“Your picture of social triumphs is quite fascinating, Phil, but I’ll paint one to off-set it. I’m going home to an old country farmhouse, once green, rather faded now, set among leafless apple orchards. There is a brook below. and a December fir wood beyond, where I’ve heard harps swept by the fingers of rain and wind. There is a pond near by that will be gray and brooding now. There will be two oldish ladies in the house, one tall and thin, one short and fat; and there will be two twins, one a perfect model, the other what Mrs. Lynde calls a ‘holy terror.’ There will be a little room up-stairs over the porch, where old dreams hang thick, and a big, fat, glorious feather bed which will almost seem the height of luxury after a boarding-house mattress. How do you like my picture, Phil?”
“It seems a very dull one,” said Phil, with a grimace.
“Oh, but I’ve left out the transforming thing,” said Anne softly. “There’ll be love there, Phil — faithful, tender love, such as I’ll never find anywhere else in the world — love that’s waiting for me. That makes my picture a masterpiece, doesn’t it, even if the colours are not very brilliant?”
– Anne of the Island, Lucy M. Montgomery
And so after weeping/laughing myself to sleep for many nights in a row, curled up with the likes of Anne Shirley and the March sisters, I think I’ve caught a glimpse of why my childhood books are always one of the first things I want to hide under a huge duvet and read until 3am when I’m terribly upset or disturbed by emo angst. Because when I am worn down by sin, dulled and desensitized by hollow laughter, lured by pretense and frivolity and icing, feeling (falsely) far from God, these dusty and well-loved pages show me quite plainly what pure love is, and from where it comes.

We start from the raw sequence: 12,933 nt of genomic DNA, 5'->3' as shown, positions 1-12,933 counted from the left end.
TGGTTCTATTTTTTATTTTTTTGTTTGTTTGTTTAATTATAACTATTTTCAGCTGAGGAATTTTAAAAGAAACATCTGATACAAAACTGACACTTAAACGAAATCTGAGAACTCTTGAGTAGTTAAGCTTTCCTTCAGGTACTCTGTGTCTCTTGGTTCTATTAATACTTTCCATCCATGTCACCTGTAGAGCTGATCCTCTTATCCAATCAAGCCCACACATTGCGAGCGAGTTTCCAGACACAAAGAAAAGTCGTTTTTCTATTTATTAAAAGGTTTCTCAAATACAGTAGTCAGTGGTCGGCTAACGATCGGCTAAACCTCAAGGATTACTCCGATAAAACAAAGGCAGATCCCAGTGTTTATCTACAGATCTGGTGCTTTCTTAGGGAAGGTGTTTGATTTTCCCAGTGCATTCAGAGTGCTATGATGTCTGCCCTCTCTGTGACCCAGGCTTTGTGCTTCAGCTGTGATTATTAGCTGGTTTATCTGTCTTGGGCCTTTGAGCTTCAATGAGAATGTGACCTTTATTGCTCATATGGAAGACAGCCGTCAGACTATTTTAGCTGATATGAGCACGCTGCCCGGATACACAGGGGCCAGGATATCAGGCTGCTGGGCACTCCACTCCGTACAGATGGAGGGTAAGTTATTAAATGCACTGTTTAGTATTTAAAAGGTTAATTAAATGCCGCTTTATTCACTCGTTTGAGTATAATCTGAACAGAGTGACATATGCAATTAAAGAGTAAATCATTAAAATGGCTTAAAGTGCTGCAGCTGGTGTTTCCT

So it makes sense that it’s seen as jarring, or unthinkably unsophisticated, or stupidly mushy, or grossly un-intellectual. It makes sense that these books are always mentally shelved as belonging to one’s childhood, and therefore perhaps childish… because it’s so unlike what you see or feel out here, anywhere.
I remember at one point of time lots of people were saying how the word love was being thrown around and tossed mercilessly like some accessory. People would scorn the poor people who dared to declare “I love pancakes!!” and take it upon themselves to give a lecture about the sanctity of love. But why bother with semantics?
Imagine someone whose faith could move literal, sheer mountains. Or someone who could prophesy all the great and terrible things to come in God’s name. Someone who has dedicated his entire life to attending to the poor. I remember how awed and (slightly) envious I used to be when I’d hear of people’s supernatural gifts and experiences, and their mind-blowing testimonies. Praise God for those, but what’s absolutely amazing is this: Love is far better than all of those. It is the greatest, and all those count for zero without love. See 1 Corinthians 13 🙂 Amen.
I guess my point (if I do actually have one) is that although I sometimes struggle to cling fast to this and not only believe unwaveringly in something the world laughs at but also act it out, I have (and you have) the all-powerful love of the One who is love Himself 🙂